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Prescribing Advice for GPs

An NHS Prescribing Advisers' Blog

Minocycline Shortage

Minocycline 100mg modified release, an antibiotic often used to treat acne, is currently being affected by supply problems according to the manufacturer.

Tetracycline or oxytetracycline are recommended as first line in the BNF with minocycline or doxycycline suggested as suitable alternatives.

Generic products may still be freely available however oral antibiotic use for acne is a balance between benefits and harms and this product shortage may provide the opportunity to review continued treatment.

Action: Clinicians may wish to take advantage of this supply shortage to review oral antibiotic prescribing in patients with acne.

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Ventodisks Discontinued

Ventodisks® are to be discontinued with effect from the end of September 2006 according to a letter sent by the manufacturers to healthcare professionals.

Ventodisks are foil disks containing eight blisters of salbutamol in either 200 microgram or 400 microgram strengths.

According to the letter the main reason for the choice to discontinue the product is increased demand for the antiviral zanamivir. These two products are made using the same expertise and equipment and the decision has been made to divert manufacturing capacity from ventodisks to zanamivir.

Action: This product is not widely used. Patients should be identified and provided with the opportunity to discuss alternative treatment options.

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OTC Deregulation

The Medicines and Healthcare products Regulatory Agency has announced the deregulation of Amorolfine and Sumatriptan.

Amorolfine is a nail lacquer licensed for the treatment of mild fungal infections of the nails. The over the counter product is called Curanail®. The Pharmaceutical Journal reports and can only be sold to patients over 18 years old with distal or lateral infection affecting up to two nails. The recommended price is £18.61.

Sumatriptan is a tablet licensed for the relief of acute migraine attacks. The over the counter product is called Imigran Recovery®. The BBC report that this product is likely to be available from mid-June at a cost of £7.99 for 2 tablets.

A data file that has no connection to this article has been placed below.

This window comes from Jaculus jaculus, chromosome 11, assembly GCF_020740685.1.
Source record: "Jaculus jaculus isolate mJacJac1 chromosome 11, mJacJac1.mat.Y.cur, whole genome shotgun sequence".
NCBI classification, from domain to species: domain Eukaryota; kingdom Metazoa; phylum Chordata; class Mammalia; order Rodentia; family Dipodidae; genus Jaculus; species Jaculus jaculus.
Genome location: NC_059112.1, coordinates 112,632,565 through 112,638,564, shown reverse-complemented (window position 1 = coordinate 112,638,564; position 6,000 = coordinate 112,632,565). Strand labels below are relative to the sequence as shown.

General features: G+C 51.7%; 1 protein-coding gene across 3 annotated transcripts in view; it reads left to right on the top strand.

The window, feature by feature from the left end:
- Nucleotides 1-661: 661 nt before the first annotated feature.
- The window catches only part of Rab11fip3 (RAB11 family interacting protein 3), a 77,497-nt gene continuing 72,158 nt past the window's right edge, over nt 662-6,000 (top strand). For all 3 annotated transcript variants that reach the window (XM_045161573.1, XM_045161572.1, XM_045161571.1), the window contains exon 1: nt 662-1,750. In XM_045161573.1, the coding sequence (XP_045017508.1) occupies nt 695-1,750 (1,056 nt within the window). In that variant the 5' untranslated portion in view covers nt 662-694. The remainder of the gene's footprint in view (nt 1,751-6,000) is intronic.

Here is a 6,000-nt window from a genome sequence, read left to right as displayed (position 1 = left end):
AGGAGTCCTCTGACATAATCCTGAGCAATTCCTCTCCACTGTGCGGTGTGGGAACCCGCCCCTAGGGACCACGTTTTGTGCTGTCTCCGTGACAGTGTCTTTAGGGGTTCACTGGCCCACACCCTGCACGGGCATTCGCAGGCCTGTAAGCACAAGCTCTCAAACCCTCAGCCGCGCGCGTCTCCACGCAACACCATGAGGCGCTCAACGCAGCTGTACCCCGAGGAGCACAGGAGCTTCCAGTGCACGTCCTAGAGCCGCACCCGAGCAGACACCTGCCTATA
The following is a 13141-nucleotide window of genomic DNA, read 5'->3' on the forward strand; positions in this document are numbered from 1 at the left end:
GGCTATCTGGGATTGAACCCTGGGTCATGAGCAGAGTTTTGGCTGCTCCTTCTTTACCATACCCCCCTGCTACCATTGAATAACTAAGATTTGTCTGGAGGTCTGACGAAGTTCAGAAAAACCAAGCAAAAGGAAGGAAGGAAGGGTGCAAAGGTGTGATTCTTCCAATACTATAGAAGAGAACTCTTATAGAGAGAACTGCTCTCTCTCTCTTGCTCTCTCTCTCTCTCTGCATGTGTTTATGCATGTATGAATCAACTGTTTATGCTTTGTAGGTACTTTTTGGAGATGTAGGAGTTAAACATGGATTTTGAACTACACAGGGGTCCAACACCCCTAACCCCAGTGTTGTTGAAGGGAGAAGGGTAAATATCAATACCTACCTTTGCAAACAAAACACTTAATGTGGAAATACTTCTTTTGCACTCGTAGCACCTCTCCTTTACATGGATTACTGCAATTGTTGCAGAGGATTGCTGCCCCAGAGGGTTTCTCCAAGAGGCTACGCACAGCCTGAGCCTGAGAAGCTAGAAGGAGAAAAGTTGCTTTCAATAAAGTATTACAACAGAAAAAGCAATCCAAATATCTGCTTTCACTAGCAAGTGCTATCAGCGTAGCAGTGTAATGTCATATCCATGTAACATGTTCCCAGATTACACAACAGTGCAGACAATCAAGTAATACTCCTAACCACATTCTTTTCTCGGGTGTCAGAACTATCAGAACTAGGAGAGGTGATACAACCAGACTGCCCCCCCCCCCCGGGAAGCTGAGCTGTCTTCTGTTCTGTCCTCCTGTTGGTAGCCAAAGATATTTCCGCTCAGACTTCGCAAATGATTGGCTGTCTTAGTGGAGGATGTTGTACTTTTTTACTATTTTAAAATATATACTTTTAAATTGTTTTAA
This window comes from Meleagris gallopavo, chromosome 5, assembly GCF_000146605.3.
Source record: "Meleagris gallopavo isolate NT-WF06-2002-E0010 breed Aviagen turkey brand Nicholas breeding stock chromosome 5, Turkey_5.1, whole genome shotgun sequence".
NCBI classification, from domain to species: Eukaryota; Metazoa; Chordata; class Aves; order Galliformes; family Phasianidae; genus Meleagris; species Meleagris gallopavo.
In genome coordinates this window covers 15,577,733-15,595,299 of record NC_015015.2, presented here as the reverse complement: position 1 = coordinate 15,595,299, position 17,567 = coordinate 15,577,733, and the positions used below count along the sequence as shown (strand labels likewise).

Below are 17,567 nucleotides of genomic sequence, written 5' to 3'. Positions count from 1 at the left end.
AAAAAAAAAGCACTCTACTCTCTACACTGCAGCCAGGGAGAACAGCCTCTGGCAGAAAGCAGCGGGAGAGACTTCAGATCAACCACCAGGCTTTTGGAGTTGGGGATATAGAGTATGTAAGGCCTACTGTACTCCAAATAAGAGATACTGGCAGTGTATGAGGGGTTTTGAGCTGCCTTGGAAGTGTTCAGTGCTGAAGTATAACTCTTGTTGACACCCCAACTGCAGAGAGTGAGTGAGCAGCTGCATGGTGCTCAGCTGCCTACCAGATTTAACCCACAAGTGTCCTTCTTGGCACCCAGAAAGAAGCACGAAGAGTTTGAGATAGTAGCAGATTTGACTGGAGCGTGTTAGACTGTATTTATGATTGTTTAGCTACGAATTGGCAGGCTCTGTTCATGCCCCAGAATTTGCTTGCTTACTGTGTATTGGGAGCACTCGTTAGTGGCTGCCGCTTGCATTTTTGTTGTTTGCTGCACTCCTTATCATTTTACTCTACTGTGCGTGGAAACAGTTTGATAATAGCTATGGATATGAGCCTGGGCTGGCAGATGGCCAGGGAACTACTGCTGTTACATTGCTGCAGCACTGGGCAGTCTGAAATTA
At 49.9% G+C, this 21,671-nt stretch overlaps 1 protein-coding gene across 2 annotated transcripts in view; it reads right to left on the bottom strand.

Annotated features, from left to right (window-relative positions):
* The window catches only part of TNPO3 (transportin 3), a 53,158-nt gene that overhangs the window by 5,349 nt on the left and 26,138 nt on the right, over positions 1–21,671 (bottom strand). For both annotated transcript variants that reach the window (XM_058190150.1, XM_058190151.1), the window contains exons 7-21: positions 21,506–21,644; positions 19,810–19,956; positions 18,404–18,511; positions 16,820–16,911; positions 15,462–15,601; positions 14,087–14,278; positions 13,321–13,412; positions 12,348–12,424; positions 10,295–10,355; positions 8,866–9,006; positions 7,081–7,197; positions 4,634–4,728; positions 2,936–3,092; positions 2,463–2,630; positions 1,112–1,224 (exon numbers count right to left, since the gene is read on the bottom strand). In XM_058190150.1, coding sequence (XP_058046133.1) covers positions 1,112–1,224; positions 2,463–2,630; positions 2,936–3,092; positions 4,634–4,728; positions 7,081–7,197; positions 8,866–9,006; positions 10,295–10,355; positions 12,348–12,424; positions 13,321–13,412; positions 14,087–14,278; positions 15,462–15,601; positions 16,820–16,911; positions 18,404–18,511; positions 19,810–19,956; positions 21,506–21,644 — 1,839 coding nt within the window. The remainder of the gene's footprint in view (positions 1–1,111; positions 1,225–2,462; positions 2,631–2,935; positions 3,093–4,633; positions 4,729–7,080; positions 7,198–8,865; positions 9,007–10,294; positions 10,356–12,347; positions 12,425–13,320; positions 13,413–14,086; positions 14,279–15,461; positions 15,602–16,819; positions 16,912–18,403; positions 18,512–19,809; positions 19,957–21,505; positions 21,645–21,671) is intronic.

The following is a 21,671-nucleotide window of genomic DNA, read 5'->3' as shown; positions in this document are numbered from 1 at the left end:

Action: The newly deregulated status of these products is likely to raise public interest and possibly result in increased GP consultations, especially in light of the recommended prices.

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Exubera unpopular in Germany

The Institute of Quality and Efficiency in Health Care (IQWiG), the German equivalent of NICE, has completed a Rapid Review of Inhaled Insulin (Exubera)®.

The report aimed to compare inhaled insulin to subcutaneous insulin over several patient-relevant endpoints including HbA1c control, quality of life, treatment satisfaction, hypoglycaemia, adverse drug events and prevention of complications.

The report concluded that:

  • the risks of hypoglycaemia may be higher
  • long term treatment risks are unclear
  • reductions in the number of injections may not improve patient satisfaction or quality of life

IQWiG recommend that additional work needs to be undertaken in these areas to allow a more conclusive evaluation to be completed.

Action: Clinicians involved in treating diabetes may wish to be aware of the latest reviews of inhaled insulin. A Technology Appraisal from NICE is due in October 2006.

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MHRA Dianette Update

The Medicines and Healthcare products Regulatory Agency has issued an update on the use of Dianette®. The MHRA are currently reviewing the description of psychiatric reactions in the product information.

Dianette is a hormonal medication that is licensed for the treatment of severe acne that fails to respond to antibiotics and moderately severe hirsutism. Dianette also acts as a contraceptive but should not be used for this purpose alone or as a contraceptive in patients with mild acne.

Venous thromboembolism occurs more often in patients treated with dianette than those treated with low-dose combined oral contraceptives. Depression is also a known side effect of dianette.

Action: Clinicians should only prescribe dianette within the product license, review regularly and withdraw treatment upon resolution of symptoms. Repeat courses can be given if symptoms return.

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